What's So 'Strategic' about Communications, Anyway?

By Susan M. Puska, President & CEO

Photo by Joanna Kosinska on Unsplash

Photo by Joanna Kosinska on Unsplash

It’s part of virtually every donor-funded program but ask most development professionals how communications adds strategic value to their efforts, and chances are they won’t be able to tell you. Some think of communications as a reporting function, editing technical narrative and formatting it to look and sound “pretty.” Some think of it as a marketing function, producing websites, graphics, and social media posts for select audiences. 

At KANAVA, we like to think of communications as bigger than the sum of its parts.

At KANAVA, we like to think about it as something bigger than the sum of those parts. For us, communications is about storytelling. 

Although reporting and marketing are important parts of any development program, helping project managers keep track of their teams’ progress and share it with donors and stakeholders, communications professionals can also help uncover stories of impact that might not fit neatly into a project’s workplan. 

For example, while a workplan might include a target number of training opportunities for host-country start-ups, an enterprising communications team can tell the stories of the individual entrepreneurs, creating visual testimonials and data-rich infographics that capture the impact of the donor-funded activity from the perspective of its beneficiaries. These stories, in turn, can offer qualitative data on what participants found most useful, informing future programming and helping ensure even greater impact. 

These are not just feel-good opportunities. As host governments struggle to provide economic opportunities to their people, international programs are under increasing pressure to show results. Add to that a growing backlash against overseas spending in donor-country capitals, and the drive to show development’s results isn’t just about stories; it’s about sustainability.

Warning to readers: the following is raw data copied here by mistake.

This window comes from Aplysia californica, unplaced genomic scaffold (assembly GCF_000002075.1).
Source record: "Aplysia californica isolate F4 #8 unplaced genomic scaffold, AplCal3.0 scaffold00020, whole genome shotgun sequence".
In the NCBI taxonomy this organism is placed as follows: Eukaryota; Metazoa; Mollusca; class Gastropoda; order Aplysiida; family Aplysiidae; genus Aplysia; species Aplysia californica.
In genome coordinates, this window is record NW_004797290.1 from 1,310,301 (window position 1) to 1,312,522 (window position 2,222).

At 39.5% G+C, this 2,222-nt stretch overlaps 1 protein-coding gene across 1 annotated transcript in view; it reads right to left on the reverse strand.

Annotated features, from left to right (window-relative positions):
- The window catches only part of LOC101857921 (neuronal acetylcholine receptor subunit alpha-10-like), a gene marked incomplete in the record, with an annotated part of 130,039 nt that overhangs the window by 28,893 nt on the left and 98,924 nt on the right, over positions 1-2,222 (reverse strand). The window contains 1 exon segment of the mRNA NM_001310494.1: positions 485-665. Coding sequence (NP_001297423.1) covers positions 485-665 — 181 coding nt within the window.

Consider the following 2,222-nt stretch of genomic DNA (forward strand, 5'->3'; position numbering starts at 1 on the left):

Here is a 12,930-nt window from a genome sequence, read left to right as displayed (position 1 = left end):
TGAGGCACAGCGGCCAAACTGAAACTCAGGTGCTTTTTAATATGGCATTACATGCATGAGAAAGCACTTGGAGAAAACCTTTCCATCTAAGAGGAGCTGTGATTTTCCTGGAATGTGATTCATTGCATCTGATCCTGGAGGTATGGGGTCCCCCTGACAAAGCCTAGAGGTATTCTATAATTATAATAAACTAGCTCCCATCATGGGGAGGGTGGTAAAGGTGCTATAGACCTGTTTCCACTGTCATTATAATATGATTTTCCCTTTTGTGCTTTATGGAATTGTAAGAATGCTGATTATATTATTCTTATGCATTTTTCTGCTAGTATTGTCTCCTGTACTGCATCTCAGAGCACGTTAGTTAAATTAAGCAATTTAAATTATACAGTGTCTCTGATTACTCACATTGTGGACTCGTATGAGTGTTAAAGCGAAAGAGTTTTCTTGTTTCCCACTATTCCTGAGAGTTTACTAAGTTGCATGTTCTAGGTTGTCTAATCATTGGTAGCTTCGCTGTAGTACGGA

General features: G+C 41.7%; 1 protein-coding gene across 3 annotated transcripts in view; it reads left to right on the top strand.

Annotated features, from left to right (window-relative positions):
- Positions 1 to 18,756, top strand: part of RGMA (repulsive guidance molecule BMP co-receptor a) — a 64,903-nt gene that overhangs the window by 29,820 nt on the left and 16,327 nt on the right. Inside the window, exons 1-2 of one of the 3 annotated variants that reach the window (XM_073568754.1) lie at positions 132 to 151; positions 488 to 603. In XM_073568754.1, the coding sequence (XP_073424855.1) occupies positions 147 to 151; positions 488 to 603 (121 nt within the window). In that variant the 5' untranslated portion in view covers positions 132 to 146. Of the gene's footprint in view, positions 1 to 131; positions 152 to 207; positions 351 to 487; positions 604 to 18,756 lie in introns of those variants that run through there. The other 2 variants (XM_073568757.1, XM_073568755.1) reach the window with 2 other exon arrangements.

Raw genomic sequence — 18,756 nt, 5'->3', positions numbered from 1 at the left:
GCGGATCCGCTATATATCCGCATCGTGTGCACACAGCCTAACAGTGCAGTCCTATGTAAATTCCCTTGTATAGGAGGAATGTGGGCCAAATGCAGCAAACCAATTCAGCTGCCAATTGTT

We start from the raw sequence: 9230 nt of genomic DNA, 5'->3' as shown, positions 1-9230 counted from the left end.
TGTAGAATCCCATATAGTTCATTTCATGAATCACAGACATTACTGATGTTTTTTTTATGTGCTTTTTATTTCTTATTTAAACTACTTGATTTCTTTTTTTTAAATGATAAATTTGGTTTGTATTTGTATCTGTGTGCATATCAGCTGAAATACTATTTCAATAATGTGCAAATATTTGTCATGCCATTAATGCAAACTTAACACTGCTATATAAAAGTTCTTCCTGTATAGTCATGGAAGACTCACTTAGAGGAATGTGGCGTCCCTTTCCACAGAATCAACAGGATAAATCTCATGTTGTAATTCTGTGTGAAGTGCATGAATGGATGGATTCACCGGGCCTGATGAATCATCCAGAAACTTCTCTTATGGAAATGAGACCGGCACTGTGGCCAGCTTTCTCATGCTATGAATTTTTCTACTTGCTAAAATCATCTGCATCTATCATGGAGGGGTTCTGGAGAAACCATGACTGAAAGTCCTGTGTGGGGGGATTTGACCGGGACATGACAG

To tell the story of development’s worth, though, practitioners must speak in a language that makes sense to as broad an audience as possible. One of our favorite examples of this is USAID Jordan’s “Just Bring a Chair” campaign, which used the story of one schoolteacher’s classroom to show how the agency had supported the Kingdom as it dealt with the influx of hundreds of thousands of Syrian refugees from the neighboring crisis. The video’s caption says, simply:  

“In Jordan, where the Syrian crisis has led to around 635,000 additional people taxing already overburdened schools, hospitals and social services, some people still find reasons to open their arms and make it work. Ms. Maha is one of those people.” 

This USAID Jordan video tells the story of one teacher’s struggle to accommodate growing numbers of students in her classroom. Source: https://youtube.com/watch?v=QuOb9bWr1SU

The video was one of USAID’s most widely shared on social media. And here’s the thing: none of the substance of the USAID program was lost. Instead, by telling the story in simple language, the video also reinforced one of the guiding principles of all program design: the simplest solutions tend to be the most effective. 

Communications pros don’t design programs, of course. But by helping lead a conversation about how those programs are impacting real people’s lives, they can help technical staff and managers refine their thinking, better represent their value to donors, and — ultimately — boost their impact. That‘s strategic. That’s valuable. And that’s what communications should be. 

Susan Puska